Like elves and fairies in a ring, To ratify the work,) we may again

Enchanting all that you put in. Give to our table meat, sleep to our nights;

SONG. Free from our feasts and banquets bloody knives;

Black spirits and white, Do faithful homage, and receive free honours,'

Red spirits and grey; All which we pine for now : And this report

Mingle, mingle, mingle,
Hath so exasperate the king, that he

You that mingle may.
Prepares for some attempt of war.

Sent he to Macduff? Something wicked this way comes :

2 Witch. By the pricking of my thumbs,
Lord. He did : and with an absolute, Sir, not 1, Open, locks, whoever knocks.
The cloudy messenger turns me his back,
And hums; as who should say, You'll rue the time

Enter Macbeth.
That clogs me with this answer.

Macb. How now, you secret, black, and midLen. And that well might

night hags? Advise him to a caution, to hold what distance What is't you do? His wisdom can provide. Some holy angel AU.

A deed without a name. Fly to the court of England, and unfold His message ere he come; that a swift blessing (3) This word is employed to signify that the

animal was hot, and sweating with venom, although (1) Honours freely bestowed.

sleeping under a cold stone. (2) For exasperated

(4) The throat. (5) Ravenous. (6) Entrails.


Macb. I conjure you, by that which you profess, Great Birnam wood to high Dunsinane hill (Howe'er you come to know it,) answer me: Shall come against him.

(Descends. Though you untie the winds, and let them fight Macb.

That will never be; Against the churches; though the yesty' waves Who can impress the forest ;8 bid the tree Confound and swallow navigation up;

Unfix his earth-bound root ? sweet bodemnents! good! Though bladed corn be lodg'd, and trees blown Rebellious head, rise never, till the wood down ;

Of Birnam rise, and our high-plac'd Macbeth Though castles topple: on their warders' heads ; Shall live the lease of nalure, pay his breath Though palaces, and pyramids, do slope To time, and mortal custom.-Yet my heart Their heads to their foundations; though the trea- Throbs to know one thing; Tell me, (if your art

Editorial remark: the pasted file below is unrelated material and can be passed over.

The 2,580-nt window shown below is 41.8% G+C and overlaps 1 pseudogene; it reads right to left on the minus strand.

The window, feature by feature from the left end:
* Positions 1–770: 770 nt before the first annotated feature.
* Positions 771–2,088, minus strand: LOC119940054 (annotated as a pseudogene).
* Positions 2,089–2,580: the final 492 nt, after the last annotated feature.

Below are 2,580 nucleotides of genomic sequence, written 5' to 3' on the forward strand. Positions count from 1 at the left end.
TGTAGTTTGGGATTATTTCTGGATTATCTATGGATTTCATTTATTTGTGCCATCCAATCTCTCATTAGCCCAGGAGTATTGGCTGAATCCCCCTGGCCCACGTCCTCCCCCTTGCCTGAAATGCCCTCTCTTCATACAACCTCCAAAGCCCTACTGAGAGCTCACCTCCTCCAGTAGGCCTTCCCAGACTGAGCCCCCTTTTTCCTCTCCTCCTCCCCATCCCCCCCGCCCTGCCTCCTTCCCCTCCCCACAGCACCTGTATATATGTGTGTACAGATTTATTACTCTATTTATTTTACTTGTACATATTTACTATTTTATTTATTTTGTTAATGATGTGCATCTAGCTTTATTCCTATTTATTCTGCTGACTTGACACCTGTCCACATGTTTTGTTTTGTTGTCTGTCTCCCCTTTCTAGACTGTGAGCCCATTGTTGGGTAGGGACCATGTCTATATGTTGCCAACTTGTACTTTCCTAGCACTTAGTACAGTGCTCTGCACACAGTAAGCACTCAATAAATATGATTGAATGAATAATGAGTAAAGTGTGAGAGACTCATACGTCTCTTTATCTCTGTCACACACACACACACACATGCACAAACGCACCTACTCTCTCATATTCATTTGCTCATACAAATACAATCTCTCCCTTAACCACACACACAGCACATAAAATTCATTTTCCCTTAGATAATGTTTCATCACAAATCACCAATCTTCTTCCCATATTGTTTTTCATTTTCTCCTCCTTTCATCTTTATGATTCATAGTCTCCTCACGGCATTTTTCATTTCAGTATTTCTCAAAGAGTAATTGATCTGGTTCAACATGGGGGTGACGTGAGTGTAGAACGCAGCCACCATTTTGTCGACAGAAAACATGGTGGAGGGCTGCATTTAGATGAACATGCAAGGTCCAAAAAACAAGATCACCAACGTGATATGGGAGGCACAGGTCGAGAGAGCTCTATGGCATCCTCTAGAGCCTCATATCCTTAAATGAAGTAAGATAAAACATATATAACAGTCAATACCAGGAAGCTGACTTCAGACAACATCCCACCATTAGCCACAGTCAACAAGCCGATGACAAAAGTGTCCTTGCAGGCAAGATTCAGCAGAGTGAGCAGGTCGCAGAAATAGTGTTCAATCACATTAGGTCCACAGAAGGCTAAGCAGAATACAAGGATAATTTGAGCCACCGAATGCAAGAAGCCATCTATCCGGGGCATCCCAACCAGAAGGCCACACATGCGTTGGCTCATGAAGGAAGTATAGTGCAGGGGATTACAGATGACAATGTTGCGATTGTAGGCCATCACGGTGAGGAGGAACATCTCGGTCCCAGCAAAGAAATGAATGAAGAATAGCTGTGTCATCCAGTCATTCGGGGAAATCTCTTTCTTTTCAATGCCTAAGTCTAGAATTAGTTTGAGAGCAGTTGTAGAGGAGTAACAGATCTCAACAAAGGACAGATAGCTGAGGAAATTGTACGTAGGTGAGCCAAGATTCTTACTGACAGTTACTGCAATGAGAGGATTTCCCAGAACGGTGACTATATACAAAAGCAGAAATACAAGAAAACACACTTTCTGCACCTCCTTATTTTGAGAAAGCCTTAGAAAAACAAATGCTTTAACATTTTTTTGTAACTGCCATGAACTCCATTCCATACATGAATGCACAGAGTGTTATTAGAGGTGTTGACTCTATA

Can tell so much,) shall Banquo's issue ever Of nature's germins* tumble all together,

Reign in this kingdom ? Even till destruction sicken, answer me


Seek to know no more. To what I ask you.

Macb. I will be satisfied : deny me this, 1 Wilch. Speak.

And an eternal curse fall on you! Let me know:2 Wilch.


Why sinks that cauldron ? and what noise is this? 3 Witch. We'll answer.

(Haulboys. 1 Witch. Say, if thou’d’st rather hear it from our

1 Wilch. Show ! mouths,

2 Witch, Show! Or from our masters'?

3 Witch. Show! Vacb.

Call them, let me see them. All. Show his eyes, and grieve his heart; 1 Witch. Pour in sow's blood, that hath eaten Come like shadows, so depart. Her nine farrow; grease, that's sweaten

Eight Kings appear, and pass over the stage in From the murderer's gibbet, throw

order; the last with a glass in his hand; BanInto the flame. ANI. Come, high, or low;

quo following: Thyself, and office, deslly show.

Macb. Thou art too like the spirit of Banquo:

down! Thunder. An Apparition of an armed Head rises. Thy crown does sear mine eye-balls:-And thy hair, Macb. Tell me, thou unknown power, Thou other gold-bound brow, is like the first :1 Witch.

He knows thy thought ; A third is like the former :-Filthy hags! Hear his speech, but say thou nought.

Why do you show me this?—A fourth?—Start, eyes! App. Macbeth ! Macbeth! Macbeth! beware What! will the line stretch out to the crack of Macduff;

doom 210 Beware the thane of Fife.-Dismiss me:-Enough. Another yet?-A seventh ?—I'll see no more: